This is why it's boring

You know that narrow strip of ground between the sidewalk and the street? It's often called a "parkway", or in gardening circles, a "hell strip" (or "hellstrip") because of its tough growing conditions. Heat from the street, pollution, road salt in winter, foot traffic, and possibly blazing sunlight can make it a challenging site for plants. Around 99% of the hellstrips in this area contain just scraggly lawn and trees. I've been thinking about planting something more interesting in my "hellstrip" for a couple of years now, but every once in a while I'm reminded why this might not be a good idea.

You see, this ground is owned by the city, and is the right-of-way for many of the utility companies. They can dig here whenever they need to.


In this case, it's the cable company that is having a line replaced to fix a dead circuit a few houses down from me.

This has been sort of a crazy, confused ordeal since my neighbor's cable went out a week or two ago. First I was told they would need to bury a cable through my back yard (um, no?), then they told me they would just need to run an above-ground temporary cable back there. Then they buried a cable in the front -- where they should -- but now these guys showed up with their horizontal drilling machine and seem to be running a new main line under here:

That's the drilling machine, down at the corner. (These machines fascinate me.)

Makes me wonder why they buried that other line a few days ago.

Whatever the reason there's some hellstrip digging going on. Just in this small area between the two driveways, but it's enough to remind me that if I had planted this spot I would be very upset right now.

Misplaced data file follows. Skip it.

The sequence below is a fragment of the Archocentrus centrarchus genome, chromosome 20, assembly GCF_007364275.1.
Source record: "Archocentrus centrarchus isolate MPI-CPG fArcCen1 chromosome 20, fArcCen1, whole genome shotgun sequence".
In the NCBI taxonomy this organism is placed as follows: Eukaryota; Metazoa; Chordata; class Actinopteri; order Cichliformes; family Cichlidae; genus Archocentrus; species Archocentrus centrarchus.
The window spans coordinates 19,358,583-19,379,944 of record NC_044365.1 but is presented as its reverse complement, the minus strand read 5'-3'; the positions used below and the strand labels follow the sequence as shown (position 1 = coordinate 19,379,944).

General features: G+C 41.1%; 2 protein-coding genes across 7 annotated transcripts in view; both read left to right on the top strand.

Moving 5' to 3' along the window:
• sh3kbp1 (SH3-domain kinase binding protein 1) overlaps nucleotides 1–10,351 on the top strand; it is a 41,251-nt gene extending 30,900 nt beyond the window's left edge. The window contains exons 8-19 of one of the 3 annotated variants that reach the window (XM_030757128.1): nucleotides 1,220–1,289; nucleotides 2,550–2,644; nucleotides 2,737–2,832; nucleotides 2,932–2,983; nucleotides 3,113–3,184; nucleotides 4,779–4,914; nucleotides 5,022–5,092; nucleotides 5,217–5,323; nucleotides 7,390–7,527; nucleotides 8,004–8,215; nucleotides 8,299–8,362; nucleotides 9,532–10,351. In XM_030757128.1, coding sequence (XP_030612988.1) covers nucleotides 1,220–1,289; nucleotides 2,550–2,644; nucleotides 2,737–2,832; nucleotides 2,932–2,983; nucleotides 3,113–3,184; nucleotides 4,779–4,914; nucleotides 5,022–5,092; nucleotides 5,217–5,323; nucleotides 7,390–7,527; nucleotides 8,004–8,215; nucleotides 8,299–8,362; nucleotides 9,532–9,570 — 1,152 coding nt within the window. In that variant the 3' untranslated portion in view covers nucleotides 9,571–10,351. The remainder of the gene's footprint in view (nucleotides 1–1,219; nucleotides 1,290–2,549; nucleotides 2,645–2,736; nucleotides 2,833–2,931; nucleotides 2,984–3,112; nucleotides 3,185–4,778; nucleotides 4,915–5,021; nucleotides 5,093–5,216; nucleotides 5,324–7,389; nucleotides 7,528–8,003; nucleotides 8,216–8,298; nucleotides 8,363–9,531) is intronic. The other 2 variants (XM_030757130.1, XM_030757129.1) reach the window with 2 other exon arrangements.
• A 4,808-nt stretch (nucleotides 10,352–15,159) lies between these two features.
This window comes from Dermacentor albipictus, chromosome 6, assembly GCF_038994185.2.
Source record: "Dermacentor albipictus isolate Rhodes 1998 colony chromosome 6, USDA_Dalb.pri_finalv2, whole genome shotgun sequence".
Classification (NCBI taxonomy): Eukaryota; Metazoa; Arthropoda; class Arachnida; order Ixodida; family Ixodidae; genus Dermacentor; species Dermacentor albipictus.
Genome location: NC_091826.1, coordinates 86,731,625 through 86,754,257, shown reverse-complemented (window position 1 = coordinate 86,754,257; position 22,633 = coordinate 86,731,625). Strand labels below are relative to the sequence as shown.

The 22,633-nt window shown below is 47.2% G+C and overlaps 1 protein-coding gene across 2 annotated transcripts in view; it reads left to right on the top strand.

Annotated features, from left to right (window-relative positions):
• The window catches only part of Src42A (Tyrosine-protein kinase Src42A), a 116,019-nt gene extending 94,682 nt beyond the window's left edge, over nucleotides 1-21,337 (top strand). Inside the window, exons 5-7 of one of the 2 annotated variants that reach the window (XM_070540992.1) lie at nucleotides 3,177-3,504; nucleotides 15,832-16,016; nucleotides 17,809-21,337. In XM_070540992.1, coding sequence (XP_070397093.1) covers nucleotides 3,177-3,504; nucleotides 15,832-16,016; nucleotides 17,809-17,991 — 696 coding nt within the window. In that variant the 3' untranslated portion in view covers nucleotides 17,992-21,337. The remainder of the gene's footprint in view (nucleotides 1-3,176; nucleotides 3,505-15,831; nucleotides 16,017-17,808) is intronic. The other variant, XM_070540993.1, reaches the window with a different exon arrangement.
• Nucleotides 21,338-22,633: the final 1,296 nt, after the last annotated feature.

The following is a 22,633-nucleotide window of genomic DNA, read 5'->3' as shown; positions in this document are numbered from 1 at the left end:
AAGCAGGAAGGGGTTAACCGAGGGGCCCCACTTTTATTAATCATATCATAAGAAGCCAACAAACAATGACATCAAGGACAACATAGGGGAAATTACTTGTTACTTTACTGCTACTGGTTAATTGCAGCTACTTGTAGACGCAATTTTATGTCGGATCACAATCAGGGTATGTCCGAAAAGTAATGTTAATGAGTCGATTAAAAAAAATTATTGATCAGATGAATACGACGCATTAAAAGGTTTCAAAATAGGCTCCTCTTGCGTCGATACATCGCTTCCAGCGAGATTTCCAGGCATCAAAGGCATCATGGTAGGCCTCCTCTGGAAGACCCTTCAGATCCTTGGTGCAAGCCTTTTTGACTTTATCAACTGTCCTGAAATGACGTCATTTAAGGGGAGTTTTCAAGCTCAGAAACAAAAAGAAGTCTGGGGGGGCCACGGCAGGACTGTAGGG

For a second I had an impulse to run out there and grab a new shovel while they were down at the corner taking a break:

But I really don't even use my own shovel that much -- I prefer a square spade -- and the impulse passed. Besides, this wouldn't really have stopped them from digging, and the damage is already done. It would have resulted in some great photos though, as they stood around trying to figure out where their tools went. (Of course I'm joking about grabbing the shovels. It was funny in my head though.)

I'm still wondering what would have happened if my hellstrip was fully planted. Would they have talked to me before digging? Would they have just jumped right in and let their hungry archosaurian machine feed on my plants?

Although when I look at the flags and spray paint markings, I can see that all of the utilities (water, gas, cable) are on the house side of the sidewalk, in the one-foot strip between the concrete and my property line.

It's dry down there isn't it? Not easy digging at all.

So maybe it's not too much of a gamble to plant in the parkway after all. I'd only be putting some rugged groundcover bamboos there anyway, which can take some abuse.

Maybe I will do it...

...but then again, maybe not.

I still need to think about this for a while.